Were you shocked after listening about the “Bois Locker Room”? Oh… I have to say that you are late, but “better late than never”. I am not shocked at all, I am shocked at you that you didn’t know about the reality which is growing around us every day.
Are you interested to know why is it happening? Let me tell you a story… not very unique but rather very, very common for every child growing up in our country. I am 27 years old and old enough to share my experiences and young enough to understand the language that people younger than my age speak.
Who are these boys in the “Bois Locker Room”? No, they are not strangers, neither are they ignorant; they are your children, our children, and a reflection of where we are as a society/community. We say we worship the women as a goddess in our country and many consider the girl child as a form of Devi, the goddess. Sorry, but the reality is far different from what we think, rather, pretend.
The reality is appalling, and it starts from our houses. Everyone—be it rich, poor, rural, urban, men, women, Hindu, Muslim, common man, public figure, powerful and powerless—each one of us is involved and responsible for this damage. If you think you are not the one I am referring to, then, congratulations to you because there are only a few left who are like you.
Does this make you uncomfortable? It should.
Now think, why, and how this kind of language and thought has generated and traveled to their minds. Contemplate a little and you will realize what they represent. It is the sheer privilege of being a man. It is the result of the objectification of women in daily life, which means disregarding women as if they are only an object and we do it every day. It starts even before their birth; female foeticide is the sad reality of our country, and thousands of girls are killed every day before they could even be born. If they are fortunate enough to be born and live, then they have to face this society.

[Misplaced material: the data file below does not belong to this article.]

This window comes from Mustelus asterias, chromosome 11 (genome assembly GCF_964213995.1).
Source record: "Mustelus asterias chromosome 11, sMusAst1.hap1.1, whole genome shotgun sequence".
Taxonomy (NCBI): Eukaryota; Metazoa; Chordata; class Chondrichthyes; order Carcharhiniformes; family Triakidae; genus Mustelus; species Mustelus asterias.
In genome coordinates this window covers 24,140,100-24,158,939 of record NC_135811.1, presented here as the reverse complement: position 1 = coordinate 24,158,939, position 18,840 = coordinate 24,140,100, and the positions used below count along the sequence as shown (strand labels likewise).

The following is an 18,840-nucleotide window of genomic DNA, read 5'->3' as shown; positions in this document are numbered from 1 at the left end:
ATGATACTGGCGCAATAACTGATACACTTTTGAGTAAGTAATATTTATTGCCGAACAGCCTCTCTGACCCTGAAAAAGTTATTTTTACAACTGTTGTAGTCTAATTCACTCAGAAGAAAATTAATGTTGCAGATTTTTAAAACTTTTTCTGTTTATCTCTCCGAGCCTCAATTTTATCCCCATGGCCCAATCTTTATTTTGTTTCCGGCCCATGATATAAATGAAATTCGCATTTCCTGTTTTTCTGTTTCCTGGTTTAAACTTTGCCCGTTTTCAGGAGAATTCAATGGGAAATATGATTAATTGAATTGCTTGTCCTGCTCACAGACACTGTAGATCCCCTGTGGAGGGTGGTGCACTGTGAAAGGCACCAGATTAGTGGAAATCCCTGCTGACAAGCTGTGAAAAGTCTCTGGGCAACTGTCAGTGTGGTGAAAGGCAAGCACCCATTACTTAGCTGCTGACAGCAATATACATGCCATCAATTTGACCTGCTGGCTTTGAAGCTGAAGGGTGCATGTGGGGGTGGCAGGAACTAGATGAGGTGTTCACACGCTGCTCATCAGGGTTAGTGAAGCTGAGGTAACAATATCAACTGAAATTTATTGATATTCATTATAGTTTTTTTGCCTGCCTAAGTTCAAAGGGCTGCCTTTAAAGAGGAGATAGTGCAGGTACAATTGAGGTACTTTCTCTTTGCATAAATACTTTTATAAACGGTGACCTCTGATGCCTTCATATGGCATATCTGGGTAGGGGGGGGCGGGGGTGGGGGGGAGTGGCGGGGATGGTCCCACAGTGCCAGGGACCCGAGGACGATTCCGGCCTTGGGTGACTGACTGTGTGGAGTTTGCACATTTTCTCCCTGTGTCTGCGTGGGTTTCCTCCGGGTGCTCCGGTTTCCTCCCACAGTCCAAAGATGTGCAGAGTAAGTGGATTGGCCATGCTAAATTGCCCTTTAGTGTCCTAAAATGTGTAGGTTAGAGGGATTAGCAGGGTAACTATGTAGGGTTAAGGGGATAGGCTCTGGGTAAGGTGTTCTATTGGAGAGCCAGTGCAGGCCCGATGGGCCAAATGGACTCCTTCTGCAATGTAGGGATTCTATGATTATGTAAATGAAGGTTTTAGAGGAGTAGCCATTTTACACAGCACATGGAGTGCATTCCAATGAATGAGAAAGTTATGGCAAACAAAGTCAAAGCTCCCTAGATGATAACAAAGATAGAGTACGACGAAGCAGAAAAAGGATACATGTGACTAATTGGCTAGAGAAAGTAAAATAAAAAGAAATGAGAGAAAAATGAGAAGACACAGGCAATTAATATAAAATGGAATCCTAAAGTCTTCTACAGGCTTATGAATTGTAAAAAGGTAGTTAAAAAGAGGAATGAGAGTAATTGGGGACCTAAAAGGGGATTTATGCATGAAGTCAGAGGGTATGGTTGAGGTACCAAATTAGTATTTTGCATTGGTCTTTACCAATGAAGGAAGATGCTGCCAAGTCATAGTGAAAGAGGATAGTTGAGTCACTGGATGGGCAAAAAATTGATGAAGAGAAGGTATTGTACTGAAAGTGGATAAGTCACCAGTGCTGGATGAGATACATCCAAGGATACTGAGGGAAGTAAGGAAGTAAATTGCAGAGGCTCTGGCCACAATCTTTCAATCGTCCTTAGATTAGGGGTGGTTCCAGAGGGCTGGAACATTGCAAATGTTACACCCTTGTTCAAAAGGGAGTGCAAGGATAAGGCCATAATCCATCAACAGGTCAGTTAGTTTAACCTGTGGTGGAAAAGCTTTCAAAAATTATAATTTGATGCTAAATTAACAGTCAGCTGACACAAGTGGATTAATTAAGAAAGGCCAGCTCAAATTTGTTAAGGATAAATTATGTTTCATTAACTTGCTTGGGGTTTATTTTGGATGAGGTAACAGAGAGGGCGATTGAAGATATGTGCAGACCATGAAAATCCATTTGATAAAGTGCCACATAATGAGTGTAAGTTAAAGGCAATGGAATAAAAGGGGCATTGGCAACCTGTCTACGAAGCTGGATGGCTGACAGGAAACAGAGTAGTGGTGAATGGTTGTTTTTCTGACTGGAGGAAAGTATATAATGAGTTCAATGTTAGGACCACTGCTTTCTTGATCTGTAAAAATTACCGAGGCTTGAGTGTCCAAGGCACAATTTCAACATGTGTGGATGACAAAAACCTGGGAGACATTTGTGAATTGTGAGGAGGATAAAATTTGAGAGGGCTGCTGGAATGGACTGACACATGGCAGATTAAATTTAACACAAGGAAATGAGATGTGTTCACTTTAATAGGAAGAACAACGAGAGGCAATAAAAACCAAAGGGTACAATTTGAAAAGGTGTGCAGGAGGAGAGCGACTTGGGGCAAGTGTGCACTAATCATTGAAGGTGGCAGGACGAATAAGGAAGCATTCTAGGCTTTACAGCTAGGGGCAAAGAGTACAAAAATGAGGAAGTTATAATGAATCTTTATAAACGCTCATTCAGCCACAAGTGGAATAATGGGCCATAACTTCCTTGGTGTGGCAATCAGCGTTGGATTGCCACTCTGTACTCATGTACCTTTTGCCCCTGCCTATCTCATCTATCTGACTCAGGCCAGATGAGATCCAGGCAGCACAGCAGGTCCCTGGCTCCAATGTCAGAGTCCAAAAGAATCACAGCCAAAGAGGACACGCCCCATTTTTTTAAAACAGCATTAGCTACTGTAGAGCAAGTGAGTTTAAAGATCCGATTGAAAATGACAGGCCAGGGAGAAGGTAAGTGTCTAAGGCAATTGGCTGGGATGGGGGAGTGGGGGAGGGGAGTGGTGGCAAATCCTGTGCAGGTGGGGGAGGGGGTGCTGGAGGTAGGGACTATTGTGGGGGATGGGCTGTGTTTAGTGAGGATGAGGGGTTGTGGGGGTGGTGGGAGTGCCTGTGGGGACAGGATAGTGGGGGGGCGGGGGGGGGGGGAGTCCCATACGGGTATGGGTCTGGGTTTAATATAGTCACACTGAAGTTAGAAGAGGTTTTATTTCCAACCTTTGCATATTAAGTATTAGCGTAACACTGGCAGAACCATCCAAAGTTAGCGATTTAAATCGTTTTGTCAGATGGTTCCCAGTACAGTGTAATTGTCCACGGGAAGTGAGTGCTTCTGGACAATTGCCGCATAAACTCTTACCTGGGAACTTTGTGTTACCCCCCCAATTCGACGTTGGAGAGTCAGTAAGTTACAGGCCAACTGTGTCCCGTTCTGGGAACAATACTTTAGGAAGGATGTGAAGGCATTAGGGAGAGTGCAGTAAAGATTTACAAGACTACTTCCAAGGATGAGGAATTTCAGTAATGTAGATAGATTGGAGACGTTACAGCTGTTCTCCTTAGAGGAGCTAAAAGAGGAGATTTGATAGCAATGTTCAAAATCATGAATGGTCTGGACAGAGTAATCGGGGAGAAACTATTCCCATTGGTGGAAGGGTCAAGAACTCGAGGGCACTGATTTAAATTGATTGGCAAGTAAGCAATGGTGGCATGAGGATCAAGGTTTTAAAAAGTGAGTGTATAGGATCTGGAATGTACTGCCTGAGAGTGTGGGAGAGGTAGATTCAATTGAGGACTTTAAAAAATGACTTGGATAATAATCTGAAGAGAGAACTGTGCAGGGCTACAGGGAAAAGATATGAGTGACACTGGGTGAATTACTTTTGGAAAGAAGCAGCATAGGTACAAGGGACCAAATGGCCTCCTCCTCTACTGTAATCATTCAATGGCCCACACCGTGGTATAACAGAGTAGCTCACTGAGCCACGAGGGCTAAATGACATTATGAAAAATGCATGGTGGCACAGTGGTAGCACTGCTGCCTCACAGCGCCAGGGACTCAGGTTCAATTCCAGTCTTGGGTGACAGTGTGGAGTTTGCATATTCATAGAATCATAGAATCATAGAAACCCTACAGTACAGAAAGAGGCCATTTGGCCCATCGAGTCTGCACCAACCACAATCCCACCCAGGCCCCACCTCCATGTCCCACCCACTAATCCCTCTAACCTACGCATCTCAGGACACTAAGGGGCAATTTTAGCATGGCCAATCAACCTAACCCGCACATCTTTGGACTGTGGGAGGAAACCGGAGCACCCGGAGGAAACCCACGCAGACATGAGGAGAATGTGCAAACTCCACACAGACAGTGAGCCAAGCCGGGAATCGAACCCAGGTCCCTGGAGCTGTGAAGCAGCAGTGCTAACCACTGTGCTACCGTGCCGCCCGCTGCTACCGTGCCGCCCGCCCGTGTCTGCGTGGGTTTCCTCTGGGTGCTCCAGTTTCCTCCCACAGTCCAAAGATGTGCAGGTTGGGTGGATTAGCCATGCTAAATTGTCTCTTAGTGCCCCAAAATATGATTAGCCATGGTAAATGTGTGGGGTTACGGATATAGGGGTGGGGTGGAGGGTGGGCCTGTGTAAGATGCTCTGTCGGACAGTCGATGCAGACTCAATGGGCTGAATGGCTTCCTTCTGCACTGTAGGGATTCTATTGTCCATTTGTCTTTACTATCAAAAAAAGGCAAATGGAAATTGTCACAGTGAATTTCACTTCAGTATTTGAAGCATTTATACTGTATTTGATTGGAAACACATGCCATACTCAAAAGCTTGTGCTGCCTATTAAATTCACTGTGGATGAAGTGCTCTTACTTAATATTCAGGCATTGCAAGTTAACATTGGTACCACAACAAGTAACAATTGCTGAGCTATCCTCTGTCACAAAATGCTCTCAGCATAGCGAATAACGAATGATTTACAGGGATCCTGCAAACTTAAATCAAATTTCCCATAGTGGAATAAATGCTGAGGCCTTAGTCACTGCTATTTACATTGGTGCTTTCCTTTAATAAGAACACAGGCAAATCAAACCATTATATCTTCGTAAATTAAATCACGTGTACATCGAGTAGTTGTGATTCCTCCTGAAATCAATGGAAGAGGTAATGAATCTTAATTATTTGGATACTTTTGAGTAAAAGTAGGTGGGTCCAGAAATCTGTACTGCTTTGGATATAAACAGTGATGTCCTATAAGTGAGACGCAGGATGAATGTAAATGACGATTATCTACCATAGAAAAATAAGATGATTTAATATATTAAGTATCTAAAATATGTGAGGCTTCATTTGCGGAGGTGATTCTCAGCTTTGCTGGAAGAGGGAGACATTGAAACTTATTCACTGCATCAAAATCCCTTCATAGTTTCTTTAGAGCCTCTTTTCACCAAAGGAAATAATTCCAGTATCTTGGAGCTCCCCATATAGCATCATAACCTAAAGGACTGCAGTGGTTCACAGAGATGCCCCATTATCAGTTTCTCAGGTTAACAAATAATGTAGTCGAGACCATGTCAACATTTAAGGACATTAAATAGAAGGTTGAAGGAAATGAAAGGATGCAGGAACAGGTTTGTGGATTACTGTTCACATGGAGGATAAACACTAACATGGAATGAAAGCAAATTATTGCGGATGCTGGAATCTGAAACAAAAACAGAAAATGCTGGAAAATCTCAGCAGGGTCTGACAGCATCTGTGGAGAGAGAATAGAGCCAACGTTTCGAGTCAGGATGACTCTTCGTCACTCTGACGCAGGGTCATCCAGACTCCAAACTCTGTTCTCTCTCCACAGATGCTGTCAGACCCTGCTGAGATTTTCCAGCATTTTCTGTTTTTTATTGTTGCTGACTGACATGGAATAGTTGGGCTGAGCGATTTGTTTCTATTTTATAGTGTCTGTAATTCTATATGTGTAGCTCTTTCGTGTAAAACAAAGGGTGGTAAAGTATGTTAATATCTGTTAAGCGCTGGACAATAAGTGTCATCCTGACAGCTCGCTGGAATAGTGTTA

Our society never makes their lives easy and reminds them about their identity time and again, and stereotype them as per their convenience. We tell them how to speak, how to behave, what to wear, and even what to dream. We teach them to cook; we teach them household chores; we teach them to obey their father and brother (even if he is younger); we teach them to respect their elders; but forget to teach them to have ambitions/aspirations; we forget to teach them to become independent; we forget to teach them to speak their mind; we forget to teach them to be bold and dream and dream big. We are so busy teaching the social norms to our girls that we forget to teach our boys the life lessons. We forget to teach our boys to respect women, to consider them equal, consider them partners, and consider them human beings.
We make the women machines which will only do the things as programmed. If they survive, they are not true versions of themselves; they are reduced to an object. You may disagree with me and go on to say that I am a very negative person to think like this. I am sorry, I am not being negative. I am just sharing what millions of girls go through everyday in their lifetime. If you are not convinced, then ask your mother, your sister, your wife, or your daughter, and you will get your answer. If you observe closely it all boils down to one thing, that is “power”—the joy of being powerful, establishing that you are superior, and you have the right to dominate and get the work done as you want and use them for your pleasure.